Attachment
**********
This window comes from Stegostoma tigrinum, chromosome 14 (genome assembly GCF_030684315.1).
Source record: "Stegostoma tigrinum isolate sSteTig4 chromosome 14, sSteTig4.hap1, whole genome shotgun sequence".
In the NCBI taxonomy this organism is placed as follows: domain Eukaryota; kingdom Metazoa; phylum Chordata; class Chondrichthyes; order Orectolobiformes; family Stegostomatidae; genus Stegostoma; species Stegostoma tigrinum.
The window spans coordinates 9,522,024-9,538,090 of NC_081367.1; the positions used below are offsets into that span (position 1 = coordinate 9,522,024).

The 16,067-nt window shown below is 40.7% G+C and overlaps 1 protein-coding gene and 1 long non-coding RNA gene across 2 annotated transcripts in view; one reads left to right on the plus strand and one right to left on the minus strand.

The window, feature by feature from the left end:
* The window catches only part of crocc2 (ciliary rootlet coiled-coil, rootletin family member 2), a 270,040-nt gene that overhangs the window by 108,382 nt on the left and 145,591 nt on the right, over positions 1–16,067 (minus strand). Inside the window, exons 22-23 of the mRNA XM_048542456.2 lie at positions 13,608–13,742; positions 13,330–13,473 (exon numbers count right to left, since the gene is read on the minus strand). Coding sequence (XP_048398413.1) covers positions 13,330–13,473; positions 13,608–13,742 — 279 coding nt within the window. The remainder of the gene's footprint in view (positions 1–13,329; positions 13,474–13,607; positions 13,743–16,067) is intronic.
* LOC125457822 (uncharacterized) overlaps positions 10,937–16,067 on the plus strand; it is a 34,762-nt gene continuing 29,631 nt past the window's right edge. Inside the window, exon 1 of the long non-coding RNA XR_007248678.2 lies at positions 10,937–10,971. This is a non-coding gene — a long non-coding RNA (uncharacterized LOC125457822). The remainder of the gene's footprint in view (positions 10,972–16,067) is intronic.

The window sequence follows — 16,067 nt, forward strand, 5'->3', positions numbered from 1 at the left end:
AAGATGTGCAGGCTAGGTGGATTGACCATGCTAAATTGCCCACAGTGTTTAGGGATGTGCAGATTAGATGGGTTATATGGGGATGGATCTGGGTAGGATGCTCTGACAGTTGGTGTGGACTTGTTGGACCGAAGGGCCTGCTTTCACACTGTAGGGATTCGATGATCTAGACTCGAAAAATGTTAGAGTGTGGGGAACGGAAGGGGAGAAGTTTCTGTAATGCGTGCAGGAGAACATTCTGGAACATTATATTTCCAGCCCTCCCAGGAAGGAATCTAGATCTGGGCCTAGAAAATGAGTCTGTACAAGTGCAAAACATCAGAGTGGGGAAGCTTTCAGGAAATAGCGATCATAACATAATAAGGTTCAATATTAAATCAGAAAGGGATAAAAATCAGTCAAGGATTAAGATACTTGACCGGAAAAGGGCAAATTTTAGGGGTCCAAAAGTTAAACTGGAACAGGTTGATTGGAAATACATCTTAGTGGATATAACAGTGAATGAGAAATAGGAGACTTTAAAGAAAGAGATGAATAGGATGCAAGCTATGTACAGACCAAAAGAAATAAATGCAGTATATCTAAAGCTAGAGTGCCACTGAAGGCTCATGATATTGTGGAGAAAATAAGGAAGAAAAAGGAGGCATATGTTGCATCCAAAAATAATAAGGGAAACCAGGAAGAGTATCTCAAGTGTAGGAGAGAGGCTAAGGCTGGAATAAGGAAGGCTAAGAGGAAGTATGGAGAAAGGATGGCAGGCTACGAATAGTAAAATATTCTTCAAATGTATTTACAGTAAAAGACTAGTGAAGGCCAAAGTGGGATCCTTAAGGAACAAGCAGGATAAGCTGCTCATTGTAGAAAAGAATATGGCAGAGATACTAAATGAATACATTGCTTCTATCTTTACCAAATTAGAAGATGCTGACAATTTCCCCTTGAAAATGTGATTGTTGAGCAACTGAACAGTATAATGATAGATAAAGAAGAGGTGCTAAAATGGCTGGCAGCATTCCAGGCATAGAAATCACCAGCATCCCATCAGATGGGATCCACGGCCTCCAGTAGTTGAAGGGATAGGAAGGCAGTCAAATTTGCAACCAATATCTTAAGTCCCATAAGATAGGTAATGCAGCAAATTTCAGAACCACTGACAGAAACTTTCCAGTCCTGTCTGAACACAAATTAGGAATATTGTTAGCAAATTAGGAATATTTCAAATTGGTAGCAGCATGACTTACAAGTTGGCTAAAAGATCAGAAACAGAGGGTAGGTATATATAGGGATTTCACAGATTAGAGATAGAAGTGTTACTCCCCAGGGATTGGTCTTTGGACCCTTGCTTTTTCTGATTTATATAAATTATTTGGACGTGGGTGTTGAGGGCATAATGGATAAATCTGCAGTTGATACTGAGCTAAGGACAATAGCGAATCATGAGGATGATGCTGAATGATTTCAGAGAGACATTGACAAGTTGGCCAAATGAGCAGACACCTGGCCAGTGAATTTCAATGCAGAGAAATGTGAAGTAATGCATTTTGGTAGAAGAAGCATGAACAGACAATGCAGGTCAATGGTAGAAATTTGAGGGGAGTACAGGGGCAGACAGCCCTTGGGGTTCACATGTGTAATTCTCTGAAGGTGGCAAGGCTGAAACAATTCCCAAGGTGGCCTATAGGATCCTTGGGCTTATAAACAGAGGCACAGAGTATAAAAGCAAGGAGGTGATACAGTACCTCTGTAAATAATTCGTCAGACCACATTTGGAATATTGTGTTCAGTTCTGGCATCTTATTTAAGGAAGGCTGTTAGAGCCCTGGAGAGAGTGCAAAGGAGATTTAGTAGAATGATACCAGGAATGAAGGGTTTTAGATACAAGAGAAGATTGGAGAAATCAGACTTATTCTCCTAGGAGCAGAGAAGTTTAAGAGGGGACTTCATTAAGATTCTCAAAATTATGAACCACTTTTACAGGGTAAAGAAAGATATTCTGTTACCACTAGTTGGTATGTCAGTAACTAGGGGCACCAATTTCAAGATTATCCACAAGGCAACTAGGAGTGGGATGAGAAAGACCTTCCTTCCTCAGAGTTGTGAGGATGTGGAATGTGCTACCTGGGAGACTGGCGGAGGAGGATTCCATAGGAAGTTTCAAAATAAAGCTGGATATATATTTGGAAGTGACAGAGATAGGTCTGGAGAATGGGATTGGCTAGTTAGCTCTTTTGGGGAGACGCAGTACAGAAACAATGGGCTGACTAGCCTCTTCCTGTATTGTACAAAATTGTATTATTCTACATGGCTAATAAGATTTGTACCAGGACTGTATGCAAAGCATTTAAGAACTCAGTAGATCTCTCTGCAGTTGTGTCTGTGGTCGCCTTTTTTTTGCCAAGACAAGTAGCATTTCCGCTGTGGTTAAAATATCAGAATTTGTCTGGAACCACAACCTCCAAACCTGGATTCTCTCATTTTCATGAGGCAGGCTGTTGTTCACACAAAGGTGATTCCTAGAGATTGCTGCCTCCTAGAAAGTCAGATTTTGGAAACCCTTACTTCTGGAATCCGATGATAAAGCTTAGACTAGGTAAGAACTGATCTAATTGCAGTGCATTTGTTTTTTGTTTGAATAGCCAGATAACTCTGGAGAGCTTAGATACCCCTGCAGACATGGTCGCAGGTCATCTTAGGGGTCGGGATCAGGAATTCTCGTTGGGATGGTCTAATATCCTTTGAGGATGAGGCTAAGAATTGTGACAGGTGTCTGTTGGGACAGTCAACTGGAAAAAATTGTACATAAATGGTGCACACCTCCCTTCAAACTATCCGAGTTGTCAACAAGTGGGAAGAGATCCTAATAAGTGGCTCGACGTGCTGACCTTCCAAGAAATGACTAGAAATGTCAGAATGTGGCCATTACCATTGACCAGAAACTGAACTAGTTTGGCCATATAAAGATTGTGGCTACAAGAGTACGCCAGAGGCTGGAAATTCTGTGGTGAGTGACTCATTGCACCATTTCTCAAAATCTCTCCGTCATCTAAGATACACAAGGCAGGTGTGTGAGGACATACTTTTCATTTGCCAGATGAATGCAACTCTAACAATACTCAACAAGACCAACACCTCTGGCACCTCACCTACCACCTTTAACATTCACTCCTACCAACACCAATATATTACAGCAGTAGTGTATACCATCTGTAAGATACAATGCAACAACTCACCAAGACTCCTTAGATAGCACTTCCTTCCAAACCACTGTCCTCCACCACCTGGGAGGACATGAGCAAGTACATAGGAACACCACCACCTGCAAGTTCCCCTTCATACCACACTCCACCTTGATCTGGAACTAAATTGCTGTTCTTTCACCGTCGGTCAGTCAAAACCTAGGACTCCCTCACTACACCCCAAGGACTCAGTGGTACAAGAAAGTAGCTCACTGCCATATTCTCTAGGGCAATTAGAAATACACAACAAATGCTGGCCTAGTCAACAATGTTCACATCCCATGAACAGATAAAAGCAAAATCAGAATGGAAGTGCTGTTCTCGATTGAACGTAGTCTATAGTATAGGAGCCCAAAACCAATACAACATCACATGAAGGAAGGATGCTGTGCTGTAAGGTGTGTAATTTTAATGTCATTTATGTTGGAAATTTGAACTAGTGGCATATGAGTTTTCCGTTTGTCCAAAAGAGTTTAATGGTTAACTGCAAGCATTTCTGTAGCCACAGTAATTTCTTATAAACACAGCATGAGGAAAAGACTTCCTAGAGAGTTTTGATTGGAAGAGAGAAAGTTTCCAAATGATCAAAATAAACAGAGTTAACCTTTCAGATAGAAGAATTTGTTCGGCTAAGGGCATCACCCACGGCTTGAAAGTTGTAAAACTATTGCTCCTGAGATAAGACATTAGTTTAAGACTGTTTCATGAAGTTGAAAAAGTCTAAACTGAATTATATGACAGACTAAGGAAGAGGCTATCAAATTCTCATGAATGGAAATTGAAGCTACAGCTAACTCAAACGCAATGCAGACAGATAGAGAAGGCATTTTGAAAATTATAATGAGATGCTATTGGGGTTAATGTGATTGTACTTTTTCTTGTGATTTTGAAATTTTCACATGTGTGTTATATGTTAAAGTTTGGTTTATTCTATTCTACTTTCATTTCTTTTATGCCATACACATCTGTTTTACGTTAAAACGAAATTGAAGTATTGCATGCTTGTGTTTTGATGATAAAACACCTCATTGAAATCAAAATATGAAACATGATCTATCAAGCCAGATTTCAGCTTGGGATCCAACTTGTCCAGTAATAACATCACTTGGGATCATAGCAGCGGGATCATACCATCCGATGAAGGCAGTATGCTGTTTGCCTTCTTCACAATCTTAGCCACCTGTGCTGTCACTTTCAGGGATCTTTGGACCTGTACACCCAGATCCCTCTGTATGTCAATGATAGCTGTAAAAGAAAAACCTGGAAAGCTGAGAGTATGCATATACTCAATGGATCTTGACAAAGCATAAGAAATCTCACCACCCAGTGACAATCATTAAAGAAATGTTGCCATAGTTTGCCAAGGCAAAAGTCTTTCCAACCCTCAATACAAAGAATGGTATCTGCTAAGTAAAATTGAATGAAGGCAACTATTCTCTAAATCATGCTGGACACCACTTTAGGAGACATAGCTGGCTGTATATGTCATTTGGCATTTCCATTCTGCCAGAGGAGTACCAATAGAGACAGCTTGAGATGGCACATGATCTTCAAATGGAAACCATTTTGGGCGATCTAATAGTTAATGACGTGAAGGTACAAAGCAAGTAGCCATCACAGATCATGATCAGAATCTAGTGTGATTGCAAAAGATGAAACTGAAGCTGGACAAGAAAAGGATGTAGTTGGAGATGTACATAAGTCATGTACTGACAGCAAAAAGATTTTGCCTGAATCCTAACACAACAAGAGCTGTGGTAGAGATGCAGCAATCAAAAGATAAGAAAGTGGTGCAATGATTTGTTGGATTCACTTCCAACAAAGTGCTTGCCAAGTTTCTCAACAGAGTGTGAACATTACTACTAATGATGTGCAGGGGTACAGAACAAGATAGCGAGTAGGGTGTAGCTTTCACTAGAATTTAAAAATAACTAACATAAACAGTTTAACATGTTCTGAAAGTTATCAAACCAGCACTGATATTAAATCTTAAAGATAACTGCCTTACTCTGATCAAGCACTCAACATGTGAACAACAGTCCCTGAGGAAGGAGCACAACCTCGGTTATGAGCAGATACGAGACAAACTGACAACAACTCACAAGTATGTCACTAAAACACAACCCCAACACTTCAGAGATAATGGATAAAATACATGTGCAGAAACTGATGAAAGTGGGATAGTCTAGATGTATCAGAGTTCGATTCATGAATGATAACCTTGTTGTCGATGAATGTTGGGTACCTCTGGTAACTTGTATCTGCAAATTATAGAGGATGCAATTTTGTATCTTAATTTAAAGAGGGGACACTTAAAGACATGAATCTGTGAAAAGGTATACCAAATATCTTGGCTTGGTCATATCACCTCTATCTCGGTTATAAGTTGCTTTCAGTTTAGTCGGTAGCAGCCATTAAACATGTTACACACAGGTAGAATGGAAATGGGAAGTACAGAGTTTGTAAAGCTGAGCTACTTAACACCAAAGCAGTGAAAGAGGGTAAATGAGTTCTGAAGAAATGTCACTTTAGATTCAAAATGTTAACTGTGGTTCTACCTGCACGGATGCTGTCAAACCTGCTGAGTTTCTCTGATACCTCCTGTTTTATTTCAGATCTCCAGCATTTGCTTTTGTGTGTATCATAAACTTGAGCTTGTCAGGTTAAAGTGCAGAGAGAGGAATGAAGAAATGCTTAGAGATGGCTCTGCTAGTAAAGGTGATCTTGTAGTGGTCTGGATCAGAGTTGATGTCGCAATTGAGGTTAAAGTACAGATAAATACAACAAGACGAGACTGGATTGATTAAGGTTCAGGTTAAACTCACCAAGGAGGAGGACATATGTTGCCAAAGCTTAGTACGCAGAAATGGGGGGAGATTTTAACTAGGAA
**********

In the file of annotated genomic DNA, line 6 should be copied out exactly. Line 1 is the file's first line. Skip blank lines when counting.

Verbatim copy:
The window, feature by feature from the left end: